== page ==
The Ghostriders playoff run ended last week when the Rebels won the series in game six, but despite the loss, the Riders proved why they were the leaders in the Eddie Mountain Division.
“I was surprised that we won as many games as we did,” said associate head coach Rick Hillier. “There are some less competitive teams in the league, but the teams that are competitive are pretty equal.”
During the regular season, the Riders only lost five games, two games early in the season were lost to the Castlegar Rebels, and three in December to the Creston Valley Thunder Cats.
One game that stood out for Hillier was the only Revelstoke game that the Riders played at home on December 4.
“They are a pretty good team, and they came in here and we really had be on our toes,” said Hillier.
The Riders beat the Grizzlies 5-2.
Several rivalries appeared as the regular season progressed. The Golden Rockets and the Creston Valley Thunder Cats emerged as tough competitors.
“Golden was a bit of a different team, they were totally offensively oriented. You never knew what was going to come out of those games,” said Hillier.
Golden stretched every play and had really good faceoff plays.
Hillier said that some of the seasons most memorable wins were against Golden because of the way they were able to hang on at the end of a game to achieve a one goal win.
“They were happy to give up eight goals if they scored ten and won 10-8,” he said.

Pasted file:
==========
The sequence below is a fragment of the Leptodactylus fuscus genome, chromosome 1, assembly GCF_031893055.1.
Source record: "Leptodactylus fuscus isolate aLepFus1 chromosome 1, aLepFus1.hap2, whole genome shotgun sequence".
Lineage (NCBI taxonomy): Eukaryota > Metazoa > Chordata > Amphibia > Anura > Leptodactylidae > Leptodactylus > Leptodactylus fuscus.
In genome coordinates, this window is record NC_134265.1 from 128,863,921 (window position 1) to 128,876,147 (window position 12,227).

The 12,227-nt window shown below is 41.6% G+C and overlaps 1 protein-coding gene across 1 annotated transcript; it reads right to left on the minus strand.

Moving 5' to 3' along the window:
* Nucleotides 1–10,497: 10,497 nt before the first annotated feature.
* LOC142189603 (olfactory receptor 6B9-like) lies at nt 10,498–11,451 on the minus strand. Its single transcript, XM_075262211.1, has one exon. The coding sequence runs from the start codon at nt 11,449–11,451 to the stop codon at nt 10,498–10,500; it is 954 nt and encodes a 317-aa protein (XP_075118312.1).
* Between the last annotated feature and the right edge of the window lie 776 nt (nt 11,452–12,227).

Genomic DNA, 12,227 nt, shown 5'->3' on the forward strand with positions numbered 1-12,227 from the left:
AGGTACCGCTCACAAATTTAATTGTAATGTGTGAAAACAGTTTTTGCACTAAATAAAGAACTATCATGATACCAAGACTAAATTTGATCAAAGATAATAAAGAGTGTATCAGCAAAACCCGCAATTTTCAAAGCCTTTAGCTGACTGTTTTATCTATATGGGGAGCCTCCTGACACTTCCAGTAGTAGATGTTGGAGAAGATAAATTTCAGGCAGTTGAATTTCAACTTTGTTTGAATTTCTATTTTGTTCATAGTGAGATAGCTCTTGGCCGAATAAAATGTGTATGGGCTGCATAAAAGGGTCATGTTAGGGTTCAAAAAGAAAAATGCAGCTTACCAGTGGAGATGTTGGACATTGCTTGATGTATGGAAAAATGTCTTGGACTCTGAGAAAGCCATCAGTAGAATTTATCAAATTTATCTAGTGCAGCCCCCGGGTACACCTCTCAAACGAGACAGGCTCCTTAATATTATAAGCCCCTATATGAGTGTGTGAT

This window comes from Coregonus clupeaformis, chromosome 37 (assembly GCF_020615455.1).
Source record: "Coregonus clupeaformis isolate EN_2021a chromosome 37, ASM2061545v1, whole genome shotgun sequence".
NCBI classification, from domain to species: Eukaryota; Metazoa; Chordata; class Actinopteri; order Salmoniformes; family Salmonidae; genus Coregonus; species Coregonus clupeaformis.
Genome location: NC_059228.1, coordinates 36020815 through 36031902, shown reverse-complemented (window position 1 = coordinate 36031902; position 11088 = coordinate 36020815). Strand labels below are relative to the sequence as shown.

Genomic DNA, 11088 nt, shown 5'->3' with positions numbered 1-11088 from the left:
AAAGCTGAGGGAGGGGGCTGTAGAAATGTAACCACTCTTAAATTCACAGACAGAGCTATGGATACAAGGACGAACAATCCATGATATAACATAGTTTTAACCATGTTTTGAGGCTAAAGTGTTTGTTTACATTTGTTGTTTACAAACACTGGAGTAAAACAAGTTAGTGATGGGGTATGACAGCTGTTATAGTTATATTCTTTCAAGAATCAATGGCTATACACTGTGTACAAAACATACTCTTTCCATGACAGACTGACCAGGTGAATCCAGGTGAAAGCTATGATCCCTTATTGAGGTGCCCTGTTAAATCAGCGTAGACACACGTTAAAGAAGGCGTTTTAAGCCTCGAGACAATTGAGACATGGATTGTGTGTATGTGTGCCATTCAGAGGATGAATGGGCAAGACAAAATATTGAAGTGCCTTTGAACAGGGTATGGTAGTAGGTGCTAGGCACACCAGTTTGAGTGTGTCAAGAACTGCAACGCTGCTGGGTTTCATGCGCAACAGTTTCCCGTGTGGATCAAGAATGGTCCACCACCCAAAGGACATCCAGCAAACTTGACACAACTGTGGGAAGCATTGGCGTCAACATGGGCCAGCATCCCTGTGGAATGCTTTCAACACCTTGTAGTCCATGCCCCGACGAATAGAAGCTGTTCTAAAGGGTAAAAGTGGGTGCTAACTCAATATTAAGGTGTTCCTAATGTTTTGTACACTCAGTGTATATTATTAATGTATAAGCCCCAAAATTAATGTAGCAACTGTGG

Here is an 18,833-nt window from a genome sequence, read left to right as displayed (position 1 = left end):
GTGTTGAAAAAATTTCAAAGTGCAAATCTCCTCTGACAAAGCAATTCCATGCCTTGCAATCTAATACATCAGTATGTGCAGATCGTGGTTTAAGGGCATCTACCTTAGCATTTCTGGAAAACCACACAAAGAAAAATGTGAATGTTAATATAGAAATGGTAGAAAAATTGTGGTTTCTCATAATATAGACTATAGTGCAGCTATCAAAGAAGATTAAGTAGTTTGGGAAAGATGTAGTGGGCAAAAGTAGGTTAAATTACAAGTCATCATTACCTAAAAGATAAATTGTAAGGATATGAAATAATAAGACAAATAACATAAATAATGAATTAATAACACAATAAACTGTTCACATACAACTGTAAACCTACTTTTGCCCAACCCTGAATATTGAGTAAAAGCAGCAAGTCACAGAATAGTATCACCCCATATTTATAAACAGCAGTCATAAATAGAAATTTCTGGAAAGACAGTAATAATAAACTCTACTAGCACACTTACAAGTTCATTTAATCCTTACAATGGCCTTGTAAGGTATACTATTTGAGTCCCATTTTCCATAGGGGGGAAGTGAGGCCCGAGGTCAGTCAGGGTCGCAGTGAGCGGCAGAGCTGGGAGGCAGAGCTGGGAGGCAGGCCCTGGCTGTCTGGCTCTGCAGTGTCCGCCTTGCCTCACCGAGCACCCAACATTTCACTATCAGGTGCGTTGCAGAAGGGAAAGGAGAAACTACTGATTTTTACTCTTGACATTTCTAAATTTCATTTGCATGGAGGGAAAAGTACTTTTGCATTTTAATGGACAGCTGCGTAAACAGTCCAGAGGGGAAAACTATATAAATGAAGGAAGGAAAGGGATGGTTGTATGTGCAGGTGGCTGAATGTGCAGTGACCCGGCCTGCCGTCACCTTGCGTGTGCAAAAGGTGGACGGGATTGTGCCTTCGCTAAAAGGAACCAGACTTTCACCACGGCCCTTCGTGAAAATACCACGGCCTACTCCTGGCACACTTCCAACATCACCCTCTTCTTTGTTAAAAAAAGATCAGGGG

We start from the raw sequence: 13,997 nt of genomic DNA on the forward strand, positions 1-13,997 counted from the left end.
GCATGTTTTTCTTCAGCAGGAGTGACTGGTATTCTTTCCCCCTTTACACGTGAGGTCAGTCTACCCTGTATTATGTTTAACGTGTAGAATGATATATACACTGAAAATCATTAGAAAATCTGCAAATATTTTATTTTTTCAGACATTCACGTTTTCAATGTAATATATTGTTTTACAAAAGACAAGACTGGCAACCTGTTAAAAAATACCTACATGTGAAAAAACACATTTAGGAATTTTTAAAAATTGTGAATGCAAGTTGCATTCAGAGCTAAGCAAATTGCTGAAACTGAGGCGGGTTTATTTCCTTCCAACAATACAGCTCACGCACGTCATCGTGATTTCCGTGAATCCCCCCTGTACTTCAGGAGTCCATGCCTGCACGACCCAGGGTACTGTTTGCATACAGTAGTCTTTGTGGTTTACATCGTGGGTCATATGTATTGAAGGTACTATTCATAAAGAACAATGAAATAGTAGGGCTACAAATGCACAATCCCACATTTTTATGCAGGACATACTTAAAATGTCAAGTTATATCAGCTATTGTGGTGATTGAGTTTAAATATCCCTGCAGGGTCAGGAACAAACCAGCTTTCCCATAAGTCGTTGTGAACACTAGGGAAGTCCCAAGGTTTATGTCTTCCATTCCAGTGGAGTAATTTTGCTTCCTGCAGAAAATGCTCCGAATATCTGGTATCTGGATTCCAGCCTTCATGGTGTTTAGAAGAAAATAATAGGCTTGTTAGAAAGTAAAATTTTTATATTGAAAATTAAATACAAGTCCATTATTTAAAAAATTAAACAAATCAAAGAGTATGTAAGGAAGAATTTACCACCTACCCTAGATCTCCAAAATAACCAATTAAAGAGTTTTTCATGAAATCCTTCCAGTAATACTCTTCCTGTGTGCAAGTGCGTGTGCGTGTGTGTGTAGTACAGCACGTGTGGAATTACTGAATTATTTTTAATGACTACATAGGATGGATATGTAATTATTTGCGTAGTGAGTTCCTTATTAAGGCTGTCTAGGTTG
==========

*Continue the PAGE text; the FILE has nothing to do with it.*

The games between the Thunder Cats and the Riders quickly became some of the most heated of the year.
“It was a battle with Creston all year,” said Hillier.
Despite losing to Creston in December, the Riders came back to beat the Thunder Cats at the end of the season.
Creston proved to be a strong opponent due to their physical approach to the game.
In the regular season, many of the games against the Thunder Cats were full of fights, penalties and several led to suspensions including a couple two game suspensions for Verner.
For the Riders, Hillier said the biggest lesson the team learned this year was staying disciplined and keeping composed.
“It’s just as hard sometimes to keep playing a system when you’re up by five goals as when you’re down five goals,” he said.
The KIJHL playoffs didn’t end the way the Ghostriders and their fans were hoping but Hillier said that the playoffs taught the team lessons they weren’t able to learn during the regular season.
“We learned some things about ourselves as a team because in the regular season when you only lose five games there isn’t a whole lot of adversity there, so the playoffs were a different story,” he said.
The Riders are now gearing up for the Cyclone Taylor Cup, and Hillier says despite losing to the Rebels, the team is ready to get back on the ice for the provincial championship.
“The players are pretty resilient,” he said. “They bounce back pretty quickly.”
Even though the Riders aren’t playing right up until the Cyclone, they have been practicing every day.
The teams that will be coming to the provincials are going to bring a lot of different plays and skills because they all represent different leagues.
“We want to cover as many of those bases as we can, and be as prepared as we can,” he said.
Hillier said one of the toughest competitors in the Cyclone is likely to be the Peninsula Panthers from Vancouver Island.
“They went down three games in their last series, and made a goal tending change, and then battled back to win four straight games,” he said.
The Cyclone Taylor Cup starts at 3 p.m. on March 31. To get tickets for the games visit the Ghostriders website at www.fernieghostriders.com